Professing one’s faith

It’s common enough that Christian universities hire Christian faculty, according to a front page article in this week’s Chronicle of Higher Education. Some places even require that one sign off on a “statement of faith” that includes doctrinal declarations about such things as Original Sin or the inerrancy of Scripture. But one Presbyterian university, Whitworth, in Spokane, Wash., tries to find a balance between the extremes of being a nominally Christian institution and dictating faith to its faculty, and requires that applicants write their own statement of faith as part of the application process.

One applicant to Whitworth University is Jennifer Stafford Brown, who talks about her experiences teaching at secular university and why she’s attracted to Whitworth:

In Ms. Brown’s experience, at secular colleges “there’s a suspicion of people who are Christian.” And that gave her pause in the classroom. If, for example, she happened to mention to students her plans to go to church that Sunday, she would be sure to toss in an explanation about her “culture” or how she was raised. “You learn to tiptoe around the subject,” she says.

Yet Ms. Brown, a scholar of French literature, felt she couldn’t teach her field without discussing religion. “You can’t understand the literature of the Middle Ages without understanding faith intellectually,” she says. “The church governed everything in the Middle Ages. Unless you can see that point of view, you can’t understand why someone would go on a crusade or write a poem about their faith.” Ms. Brown expects to be more able to integrate discussion of religion into her lectures at Whitworth.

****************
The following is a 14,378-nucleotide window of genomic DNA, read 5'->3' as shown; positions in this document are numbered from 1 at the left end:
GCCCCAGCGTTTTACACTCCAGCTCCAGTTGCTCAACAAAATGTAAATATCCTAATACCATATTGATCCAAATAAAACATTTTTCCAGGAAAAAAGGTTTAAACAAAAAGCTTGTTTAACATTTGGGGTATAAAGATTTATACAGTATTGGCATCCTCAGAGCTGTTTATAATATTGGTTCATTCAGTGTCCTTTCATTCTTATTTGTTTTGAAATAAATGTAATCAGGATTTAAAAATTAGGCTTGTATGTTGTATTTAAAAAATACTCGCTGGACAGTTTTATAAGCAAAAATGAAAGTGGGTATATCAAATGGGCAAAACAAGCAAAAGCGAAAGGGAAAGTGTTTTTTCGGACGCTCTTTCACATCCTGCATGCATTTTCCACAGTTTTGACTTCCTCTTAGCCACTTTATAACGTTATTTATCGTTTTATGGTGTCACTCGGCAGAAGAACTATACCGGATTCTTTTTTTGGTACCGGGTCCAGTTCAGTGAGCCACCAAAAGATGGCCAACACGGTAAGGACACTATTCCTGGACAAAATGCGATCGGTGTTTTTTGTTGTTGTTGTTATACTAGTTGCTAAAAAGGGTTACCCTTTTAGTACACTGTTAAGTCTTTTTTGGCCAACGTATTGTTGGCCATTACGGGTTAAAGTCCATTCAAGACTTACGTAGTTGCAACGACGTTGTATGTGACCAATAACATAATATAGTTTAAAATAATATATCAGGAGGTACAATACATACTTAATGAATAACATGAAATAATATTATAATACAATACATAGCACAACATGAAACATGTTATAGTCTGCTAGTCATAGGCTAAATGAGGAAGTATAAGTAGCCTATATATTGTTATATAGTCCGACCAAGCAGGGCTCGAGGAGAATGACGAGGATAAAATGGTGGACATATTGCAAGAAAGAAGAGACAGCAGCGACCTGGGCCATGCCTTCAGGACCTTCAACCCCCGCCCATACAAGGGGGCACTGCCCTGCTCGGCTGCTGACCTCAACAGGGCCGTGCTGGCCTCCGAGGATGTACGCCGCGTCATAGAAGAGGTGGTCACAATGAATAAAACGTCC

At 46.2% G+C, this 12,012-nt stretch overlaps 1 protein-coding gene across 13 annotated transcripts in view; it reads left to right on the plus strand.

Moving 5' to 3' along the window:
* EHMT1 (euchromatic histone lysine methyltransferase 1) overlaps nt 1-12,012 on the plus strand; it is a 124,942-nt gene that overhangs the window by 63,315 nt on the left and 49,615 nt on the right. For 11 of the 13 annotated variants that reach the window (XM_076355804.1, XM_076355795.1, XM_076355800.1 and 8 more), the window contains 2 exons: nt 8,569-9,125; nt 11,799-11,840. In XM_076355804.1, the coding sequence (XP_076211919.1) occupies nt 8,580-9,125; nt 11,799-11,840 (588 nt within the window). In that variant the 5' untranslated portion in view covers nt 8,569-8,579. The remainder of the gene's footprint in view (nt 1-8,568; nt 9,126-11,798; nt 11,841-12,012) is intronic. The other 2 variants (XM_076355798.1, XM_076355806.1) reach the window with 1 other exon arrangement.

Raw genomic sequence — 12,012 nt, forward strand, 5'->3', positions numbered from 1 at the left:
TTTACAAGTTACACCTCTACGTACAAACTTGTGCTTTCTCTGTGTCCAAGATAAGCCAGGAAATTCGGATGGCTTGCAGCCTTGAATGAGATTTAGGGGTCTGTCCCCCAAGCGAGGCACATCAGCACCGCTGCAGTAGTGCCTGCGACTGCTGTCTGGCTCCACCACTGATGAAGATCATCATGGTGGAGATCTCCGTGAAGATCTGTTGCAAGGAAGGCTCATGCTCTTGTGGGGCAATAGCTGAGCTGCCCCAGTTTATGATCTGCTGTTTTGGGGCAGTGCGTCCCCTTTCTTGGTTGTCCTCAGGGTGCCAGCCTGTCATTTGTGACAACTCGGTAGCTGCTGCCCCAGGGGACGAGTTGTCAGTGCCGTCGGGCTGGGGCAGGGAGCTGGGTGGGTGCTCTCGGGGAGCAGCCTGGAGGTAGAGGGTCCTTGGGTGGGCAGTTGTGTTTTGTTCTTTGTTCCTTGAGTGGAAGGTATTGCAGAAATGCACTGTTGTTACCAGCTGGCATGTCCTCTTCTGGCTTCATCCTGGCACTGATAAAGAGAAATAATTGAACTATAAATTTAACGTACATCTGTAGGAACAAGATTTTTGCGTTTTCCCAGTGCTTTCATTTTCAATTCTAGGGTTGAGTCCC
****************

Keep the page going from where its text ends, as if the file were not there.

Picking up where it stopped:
The faith statement is actually about inclusivity and diversity, say university officials. Faculty range the spectrum from liberal to conservative and from mainline to evangelical. The statement also allows them to hire people who genuinely want to work there, they say. But it’s not always an easy fit: some folks aren’t as comfortable talking about their faith. Others are clearly not Christians, and still others think Whitworth isn’t Christian enough.

Brown, however, found it a good fit, and will begin teaching at Whitworth in the fall. Her faith statement “began with a quote from C.S. Lewis and went on to discuss the Anglican/Episcopalian theology of the ‘three-legged stool’ of faith: Scripture, reason, and tradition”:

As she moved through the hiring process, Ms. Brown was surprised at how many people had read her statement — the search committee, the French department, the dean, the president — and how often it came up. “It’s clearly very important to them,” she says.

Those discussions not only helped Whitworth evaluate Ms. Brown, but they also helped her determine whether or not she would fit in there. In particular, Ms. Brown says, she wanted to be sure the institution didn’t encourage homophobia or discourage feminism. In the end, she was persuaded on both counts.

You can read the article, for as long as it as available free, here.

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